8 Best Linux Terminal Emulators You May Have Never Heard Of

8 Best Linux Terminal Emulators You May Have Never Heard Of: For some Linux users, the terminal or command line shell is a useful and powerful tool that can help accomplish tasks (from simple to complex) in a more efficient and often quicker way. Although it is not a necessity anymore, I think it would still be handy to have some basic command line skills. To those of you who are afraid to use the Linux terminal, perhaps you should get or download some Linux/UNIX command cheat sheets.

Since majority of popular Linux distributions utilizes either KDE or GNOME desktop environment, you may have only used terminal emulators such as Konsole, GNOME Terminal, and xterm. But did you know that there are capable and unique terminal emulators for Linux other than those I’ve mentioned?

Here is a list of some of the best Linux terminal emulators you may have never heard of (in no particular order):

Terminator is currently my favorite Linux terminal emulator. It allows me to easily organize multiple command line sessions into resizable split panes within the same window. This way, I can do some command-line multitasking in a more efficient manner, minus the desktop clutter. Terminator is written in Python, and it will work on any modern POSIX system with Java 5 or later, which means it can also run on other operating system platforms aside from Linux such as Windows and Mac OS X.

Guake is a top-down terminal emulator for GNOME Desktop Environment that has a design inspired by consoles in computer games such as Quake and Doom. It can quickly slide down from the top of the screen using a single keystroke, and can be hidden by pressing the same key. The advantage of using Guake when compared to the standard terminal is that it is faster to open since the program is already loaded into the computer memory.

Yakuake (Yet Another Kuake) is a drop-down KDE terminal emulator with features almost similar to that of Guake. Its design was also inspired by consoles in computer games. Like Kate, Konqueror, and other KDE applications, Yakuake depends on Konsole for its terminal functionality.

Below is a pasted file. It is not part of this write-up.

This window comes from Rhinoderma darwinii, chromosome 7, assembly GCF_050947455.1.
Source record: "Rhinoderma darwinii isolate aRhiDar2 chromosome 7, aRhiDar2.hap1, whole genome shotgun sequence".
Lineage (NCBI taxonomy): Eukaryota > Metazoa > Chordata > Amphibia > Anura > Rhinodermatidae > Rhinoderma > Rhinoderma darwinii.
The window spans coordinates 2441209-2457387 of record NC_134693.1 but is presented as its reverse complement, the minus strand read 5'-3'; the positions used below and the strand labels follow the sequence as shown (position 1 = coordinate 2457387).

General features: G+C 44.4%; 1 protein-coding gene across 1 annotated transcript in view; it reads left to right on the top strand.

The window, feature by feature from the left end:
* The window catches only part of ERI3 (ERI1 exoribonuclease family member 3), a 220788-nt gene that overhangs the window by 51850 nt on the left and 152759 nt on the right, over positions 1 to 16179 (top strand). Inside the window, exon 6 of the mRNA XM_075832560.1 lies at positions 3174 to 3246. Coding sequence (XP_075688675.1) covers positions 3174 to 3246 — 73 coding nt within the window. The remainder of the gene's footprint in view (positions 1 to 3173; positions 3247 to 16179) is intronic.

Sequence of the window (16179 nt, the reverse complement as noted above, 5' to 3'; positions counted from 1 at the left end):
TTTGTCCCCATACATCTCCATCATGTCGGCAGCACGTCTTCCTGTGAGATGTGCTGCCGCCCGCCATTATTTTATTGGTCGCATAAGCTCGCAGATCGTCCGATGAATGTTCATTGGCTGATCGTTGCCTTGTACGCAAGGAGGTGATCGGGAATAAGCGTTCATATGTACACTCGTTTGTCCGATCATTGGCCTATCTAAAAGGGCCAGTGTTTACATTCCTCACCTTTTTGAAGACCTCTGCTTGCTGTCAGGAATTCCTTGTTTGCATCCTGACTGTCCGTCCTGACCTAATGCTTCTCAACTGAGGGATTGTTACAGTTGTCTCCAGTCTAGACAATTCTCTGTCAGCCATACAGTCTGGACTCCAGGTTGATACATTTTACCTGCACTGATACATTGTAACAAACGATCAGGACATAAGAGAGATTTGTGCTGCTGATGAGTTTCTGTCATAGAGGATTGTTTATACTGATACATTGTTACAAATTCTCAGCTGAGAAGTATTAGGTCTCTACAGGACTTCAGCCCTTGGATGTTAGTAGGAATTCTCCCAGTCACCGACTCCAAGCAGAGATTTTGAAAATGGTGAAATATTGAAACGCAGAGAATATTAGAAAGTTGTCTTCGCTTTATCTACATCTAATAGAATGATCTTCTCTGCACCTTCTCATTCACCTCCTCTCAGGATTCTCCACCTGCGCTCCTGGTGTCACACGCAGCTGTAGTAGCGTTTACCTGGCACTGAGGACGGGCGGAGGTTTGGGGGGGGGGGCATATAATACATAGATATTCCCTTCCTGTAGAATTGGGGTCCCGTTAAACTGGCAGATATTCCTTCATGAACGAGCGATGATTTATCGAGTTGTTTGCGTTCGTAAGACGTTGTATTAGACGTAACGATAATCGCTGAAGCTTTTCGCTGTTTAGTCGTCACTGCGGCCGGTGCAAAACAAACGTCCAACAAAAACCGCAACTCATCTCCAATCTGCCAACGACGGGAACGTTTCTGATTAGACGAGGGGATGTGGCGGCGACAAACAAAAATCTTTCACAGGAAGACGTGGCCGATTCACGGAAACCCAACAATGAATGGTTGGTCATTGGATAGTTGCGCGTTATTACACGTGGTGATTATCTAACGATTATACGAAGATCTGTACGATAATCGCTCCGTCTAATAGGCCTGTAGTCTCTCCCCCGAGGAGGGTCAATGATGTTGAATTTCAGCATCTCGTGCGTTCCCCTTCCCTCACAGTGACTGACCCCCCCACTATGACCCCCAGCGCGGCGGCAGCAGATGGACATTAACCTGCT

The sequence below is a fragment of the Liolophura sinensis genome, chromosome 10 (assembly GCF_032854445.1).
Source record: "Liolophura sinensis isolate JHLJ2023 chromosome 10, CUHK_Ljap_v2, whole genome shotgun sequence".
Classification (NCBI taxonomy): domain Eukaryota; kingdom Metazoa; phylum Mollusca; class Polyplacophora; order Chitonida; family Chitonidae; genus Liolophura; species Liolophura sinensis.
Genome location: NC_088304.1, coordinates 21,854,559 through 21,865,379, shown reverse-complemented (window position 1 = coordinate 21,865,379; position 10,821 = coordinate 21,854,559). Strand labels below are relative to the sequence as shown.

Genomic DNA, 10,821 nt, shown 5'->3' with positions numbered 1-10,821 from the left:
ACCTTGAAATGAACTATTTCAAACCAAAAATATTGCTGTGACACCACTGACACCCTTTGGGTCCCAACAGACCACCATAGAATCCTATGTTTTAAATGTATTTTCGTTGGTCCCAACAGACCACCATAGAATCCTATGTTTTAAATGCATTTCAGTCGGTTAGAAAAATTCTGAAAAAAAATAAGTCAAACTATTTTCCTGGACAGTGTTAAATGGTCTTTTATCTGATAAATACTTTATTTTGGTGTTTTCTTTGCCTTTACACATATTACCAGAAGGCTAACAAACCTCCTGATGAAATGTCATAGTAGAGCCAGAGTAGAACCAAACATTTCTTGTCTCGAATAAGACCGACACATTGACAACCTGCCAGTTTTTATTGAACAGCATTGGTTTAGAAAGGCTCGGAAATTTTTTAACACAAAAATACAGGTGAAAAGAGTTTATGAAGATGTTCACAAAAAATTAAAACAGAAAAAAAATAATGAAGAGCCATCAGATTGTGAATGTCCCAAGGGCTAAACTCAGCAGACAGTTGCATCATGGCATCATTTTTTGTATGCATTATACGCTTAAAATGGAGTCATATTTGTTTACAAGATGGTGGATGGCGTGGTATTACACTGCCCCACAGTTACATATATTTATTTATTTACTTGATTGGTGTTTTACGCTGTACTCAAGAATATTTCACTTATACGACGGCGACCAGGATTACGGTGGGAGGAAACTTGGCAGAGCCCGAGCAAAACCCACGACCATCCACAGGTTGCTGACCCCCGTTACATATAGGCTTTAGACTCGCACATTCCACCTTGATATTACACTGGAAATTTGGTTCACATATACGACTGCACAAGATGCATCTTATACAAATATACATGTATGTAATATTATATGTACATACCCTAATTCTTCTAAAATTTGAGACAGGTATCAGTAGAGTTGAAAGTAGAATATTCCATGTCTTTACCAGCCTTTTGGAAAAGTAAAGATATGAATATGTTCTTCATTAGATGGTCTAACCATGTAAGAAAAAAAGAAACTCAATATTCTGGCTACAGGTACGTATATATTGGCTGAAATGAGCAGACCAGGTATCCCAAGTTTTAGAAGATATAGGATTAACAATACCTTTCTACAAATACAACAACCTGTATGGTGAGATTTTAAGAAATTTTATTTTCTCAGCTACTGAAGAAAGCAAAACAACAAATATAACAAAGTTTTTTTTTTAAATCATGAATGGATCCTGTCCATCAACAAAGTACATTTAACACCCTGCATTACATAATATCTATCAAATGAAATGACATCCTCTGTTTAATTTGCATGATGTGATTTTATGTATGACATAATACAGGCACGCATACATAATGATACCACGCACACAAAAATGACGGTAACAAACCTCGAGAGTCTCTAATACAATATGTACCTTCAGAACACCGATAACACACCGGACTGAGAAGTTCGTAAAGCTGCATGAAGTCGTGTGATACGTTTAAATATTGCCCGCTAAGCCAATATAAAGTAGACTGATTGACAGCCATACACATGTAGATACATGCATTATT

rxvt is a simple and lightweight terminal emulator that is aimed to be a slimmed-down replacement for the already slim xterm, removing several of its little-used features, like Tektronix 4014 emulation and toolkit-style configurability. Apart from features like those controlled by resource files, the terminal emulation of rxvt differs from xterm in a few important ways.

Tilda is a slide-down GTK+ terminal emulator similar to that of Guake and Yakuake. The program also runs invisibly in the background allowing it to quickly slide up and down once a hotkey is pressed.

mrxvt is a multi-tabbed terminal emulator based on rxvt that provides DEC VT102 compatible terminals. Like rxvt, it is fast, lightweight, and flexible without depending on desktop environments such as GNOME or KDE. The main features of mrxvt include multiple tabs, dynamically changeable tab titles, customizable command for each tab, input broadcasting, fast pseudo-transparency with tinting, user supplied background images, multi-language support, Freetype font, logging, and more.

Wterm is a fork rxvt that is also very fast and lightweight. Its look was designed for NeXTSTEP style window managers like Window Maker. It has terminal support for Latin, Chinese, and Greek characters and features customizable background images, background color tinting, and zero overhead pseudo-transparent background.

aterm is the AfterStep terminal emulator for the X Window System that is based (again) on rxvt. As described from its project webpage, aterm is designed to provide pleasing visual effects, while performing such a mundane function as terminal emulation under X.

If you know of other capable terminal emulators for Linux that I fail to include on the above list, please share them with us via comment.